Furthermore, the vagueness of girls’ dress code is not confined to the way I defined it above. At most schools with a dress code, girls are allowed much greater latitude in their choice of dress. For some reason we have no problem telling boys what to do, but we treat girls like delicate little flowers when every indication is that women have an emotional fortitude that matches or exceeds men’s. We also teach girls to cover up rather than teaching boys to grow up and act with respect. Both of those gender items are really a point for another day, I suppose.

Gender divisions also further marginalize students who don’t fall into traditional gender roles. At many schools girls can wear the boys’ dress code, but not vice versa. Boys who identify as girls, and sometimes vice versa, face a battle that starts with the school administrators, rather than ending there.

Students don’t like dress codes. I couldn’t care less about that. They don’t like homework, either. Most of them don’t like either writing or mathematics; tough luck, they need both. The issue is not whether we are trampling our students’ wishes, but whether what we are doing is the best thing for them in their lives. Schools shape lives.

The biggest problem I have with dress codes is this:

If we are trying to teach our students how to judge others based on their appearances, dress code is the right way to do that.

That is, in a nutshell, why I feel that dress codes are one step away from being outright immoral. The idea that we should respect people because they are dressed like bankers and businesspeople, in this day when so much of our economy is in shambles because of the actions of bankers and high-ranking businesspeople, seems rather silly. That choice of dress code also implies that people like artists, musicians, and mechanics are not worthy of emulation, and thus, by extension, of respect. A dress code based on an artistic aesthetic has exactly the same problem, with the opposite people as targets of derision.

Teachers, from kindergarten through the professor level, are role models. Students emulate their teachers in word and deed. (Note: they don’t always obey, but they do watch what we do, and they do emulate.) So when a teacher berates a student for dressing a certain way, other students learn that lesson: people who dress a certain way are not worthy of respect.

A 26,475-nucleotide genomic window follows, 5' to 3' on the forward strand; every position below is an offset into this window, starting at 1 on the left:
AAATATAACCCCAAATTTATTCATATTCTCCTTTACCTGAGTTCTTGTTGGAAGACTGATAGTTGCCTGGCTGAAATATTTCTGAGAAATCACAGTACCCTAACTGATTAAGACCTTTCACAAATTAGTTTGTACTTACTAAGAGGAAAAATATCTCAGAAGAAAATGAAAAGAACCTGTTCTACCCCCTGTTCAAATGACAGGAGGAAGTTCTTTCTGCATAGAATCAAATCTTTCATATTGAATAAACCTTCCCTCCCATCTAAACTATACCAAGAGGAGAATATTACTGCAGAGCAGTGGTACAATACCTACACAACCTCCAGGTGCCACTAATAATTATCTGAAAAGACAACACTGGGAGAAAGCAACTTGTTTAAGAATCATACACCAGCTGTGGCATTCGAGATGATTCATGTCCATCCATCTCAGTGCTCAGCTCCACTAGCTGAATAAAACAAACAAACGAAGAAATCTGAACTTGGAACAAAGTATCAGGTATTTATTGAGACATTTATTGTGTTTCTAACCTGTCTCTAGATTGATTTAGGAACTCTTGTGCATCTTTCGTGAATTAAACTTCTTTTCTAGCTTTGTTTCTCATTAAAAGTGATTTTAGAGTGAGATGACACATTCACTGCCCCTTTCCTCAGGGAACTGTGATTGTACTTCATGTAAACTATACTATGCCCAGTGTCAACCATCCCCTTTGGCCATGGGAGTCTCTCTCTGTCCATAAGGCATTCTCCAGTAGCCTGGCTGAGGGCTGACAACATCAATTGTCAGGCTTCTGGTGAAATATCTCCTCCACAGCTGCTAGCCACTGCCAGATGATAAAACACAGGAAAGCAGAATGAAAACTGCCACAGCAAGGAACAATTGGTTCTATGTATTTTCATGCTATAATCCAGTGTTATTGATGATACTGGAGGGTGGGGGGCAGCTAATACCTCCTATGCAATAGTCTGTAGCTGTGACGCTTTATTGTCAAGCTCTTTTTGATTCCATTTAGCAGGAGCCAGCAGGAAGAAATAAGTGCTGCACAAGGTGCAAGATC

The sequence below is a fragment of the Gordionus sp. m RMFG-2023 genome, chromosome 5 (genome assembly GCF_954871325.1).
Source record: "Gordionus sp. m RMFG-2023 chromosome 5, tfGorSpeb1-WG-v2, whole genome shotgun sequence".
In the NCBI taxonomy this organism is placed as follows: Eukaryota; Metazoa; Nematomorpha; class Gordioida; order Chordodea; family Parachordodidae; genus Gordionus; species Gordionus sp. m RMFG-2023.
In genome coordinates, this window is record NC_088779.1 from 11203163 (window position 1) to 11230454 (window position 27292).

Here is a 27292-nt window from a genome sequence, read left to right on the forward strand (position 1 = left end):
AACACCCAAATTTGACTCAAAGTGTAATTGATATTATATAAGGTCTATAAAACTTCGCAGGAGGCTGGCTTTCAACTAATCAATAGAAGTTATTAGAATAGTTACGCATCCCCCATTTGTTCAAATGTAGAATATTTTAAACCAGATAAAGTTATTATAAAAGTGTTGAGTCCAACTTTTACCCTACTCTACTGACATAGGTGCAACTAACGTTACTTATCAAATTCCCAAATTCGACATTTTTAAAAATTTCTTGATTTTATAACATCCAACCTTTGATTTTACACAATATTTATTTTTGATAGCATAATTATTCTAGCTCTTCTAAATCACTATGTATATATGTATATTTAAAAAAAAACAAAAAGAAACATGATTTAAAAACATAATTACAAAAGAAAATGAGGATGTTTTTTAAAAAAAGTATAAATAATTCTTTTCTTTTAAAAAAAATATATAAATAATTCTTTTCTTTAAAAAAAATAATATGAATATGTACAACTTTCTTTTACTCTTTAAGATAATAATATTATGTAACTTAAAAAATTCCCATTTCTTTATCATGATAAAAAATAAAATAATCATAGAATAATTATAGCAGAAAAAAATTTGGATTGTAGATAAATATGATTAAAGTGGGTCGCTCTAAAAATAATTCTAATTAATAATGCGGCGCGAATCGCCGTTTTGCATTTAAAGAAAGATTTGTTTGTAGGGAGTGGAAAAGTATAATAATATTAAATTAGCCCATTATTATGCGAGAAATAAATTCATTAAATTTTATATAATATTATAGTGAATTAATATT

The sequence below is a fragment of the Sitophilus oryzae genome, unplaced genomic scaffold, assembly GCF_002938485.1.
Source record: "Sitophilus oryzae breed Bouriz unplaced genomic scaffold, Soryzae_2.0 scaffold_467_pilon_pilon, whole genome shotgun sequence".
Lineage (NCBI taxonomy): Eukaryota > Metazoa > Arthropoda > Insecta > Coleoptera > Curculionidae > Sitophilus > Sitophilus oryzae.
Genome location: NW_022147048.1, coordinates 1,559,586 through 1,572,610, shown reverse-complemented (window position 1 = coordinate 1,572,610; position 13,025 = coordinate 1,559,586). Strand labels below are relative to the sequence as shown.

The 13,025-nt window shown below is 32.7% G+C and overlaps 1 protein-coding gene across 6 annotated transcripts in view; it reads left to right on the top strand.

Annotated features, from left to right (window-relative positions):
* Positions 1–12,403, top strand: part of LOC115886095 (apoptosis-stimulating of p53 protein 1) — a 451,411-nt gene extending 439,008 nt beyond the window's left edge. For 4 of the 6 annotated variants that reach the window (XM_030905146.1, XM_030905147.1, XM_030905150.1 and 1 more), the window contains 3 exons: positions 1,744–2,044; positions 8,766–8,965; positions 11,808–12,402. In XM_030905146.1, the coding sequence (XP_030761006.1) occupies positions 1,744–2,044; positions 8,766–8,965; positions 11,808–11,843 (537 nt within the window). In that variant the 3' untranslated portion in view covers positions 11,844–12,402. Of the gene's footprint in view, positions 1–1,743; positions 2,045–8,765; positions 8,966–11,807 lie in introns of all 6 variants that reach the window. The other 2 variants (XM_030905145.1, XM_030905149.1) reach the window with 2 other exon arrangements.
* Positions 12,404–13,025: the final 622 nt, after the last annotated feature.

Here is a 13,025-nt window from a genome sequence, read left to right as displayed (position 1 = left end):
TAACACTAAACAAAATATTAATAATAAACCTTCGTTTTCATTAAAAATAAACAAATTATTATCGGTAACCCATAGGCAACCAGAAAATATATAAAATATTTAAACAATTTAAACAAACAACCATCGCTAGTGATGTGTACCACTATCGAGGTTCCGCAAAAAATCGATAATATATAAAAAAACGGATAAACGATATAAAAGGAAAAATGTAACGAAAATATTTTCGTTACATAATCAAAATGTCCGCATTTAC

Dress codes are moral statements. They teach students to care about what people wear, and to judge the inner selves of others based on that outer presentation.

Dress codes teach disrespect at a fundamental level.

Now, I’m ok with restricting students’ dress to a certain extent. If you want to say, “Students must wear clothing that covers them from shoulder to knee,” that’s fine with me. (I’m also fine with Hampshire College’s clothing-optional days, though I don’t particularly need to see it, and I think it’s a bad idea at the high school level.) “Everyone must wear footwear” is a health issue, no argument from me. If you want to say “No swear words,” that’s fine too. Want to protest and make it a First Amendment issue? Fine: T-shirts are like TV and radio in that they are a broadcast medium for whatever’s printed on them. Swearing on broadcast media is legally restricted to late night hours; I have no problem with doing the same to T-shirts. It’s when you start asking students to dress a particular way and calling that “respectable” that you start actively teaching students how to judge others.

I’m also ok with an out-and-out uniform. On the day you show up, the school hands you a wardrobe full of the clothing you’ll be wearing, with size upgrades as you need them. Nothing else is allowed – not your own socks, not hair clips, not finger rings or earrings. If you want to really level the playing field and make clothing a non-issue, this is the way to go. No wiggle room, no personal expression, fewer arguments than a dress code. The male/female division (if there is one) would still be a question, but one fairly easily solved. If you want to be authoritarian, this is, in my mind, the right way to go.

Finally, I’m not insensitive to the issue of gang colors and the possibility of school violence, nor to the issues of students who do not yet respect their bodies or those of others. I’m incredibly insensitive when it comes to someone telling me who I should or should not respect. Handle it another way, please.

Research on the effectiveness of dress codes is, as with many opinion-laden educational issues, easy to find and fairly contradictory. Here are a few sources, chosen primarily for their density of references: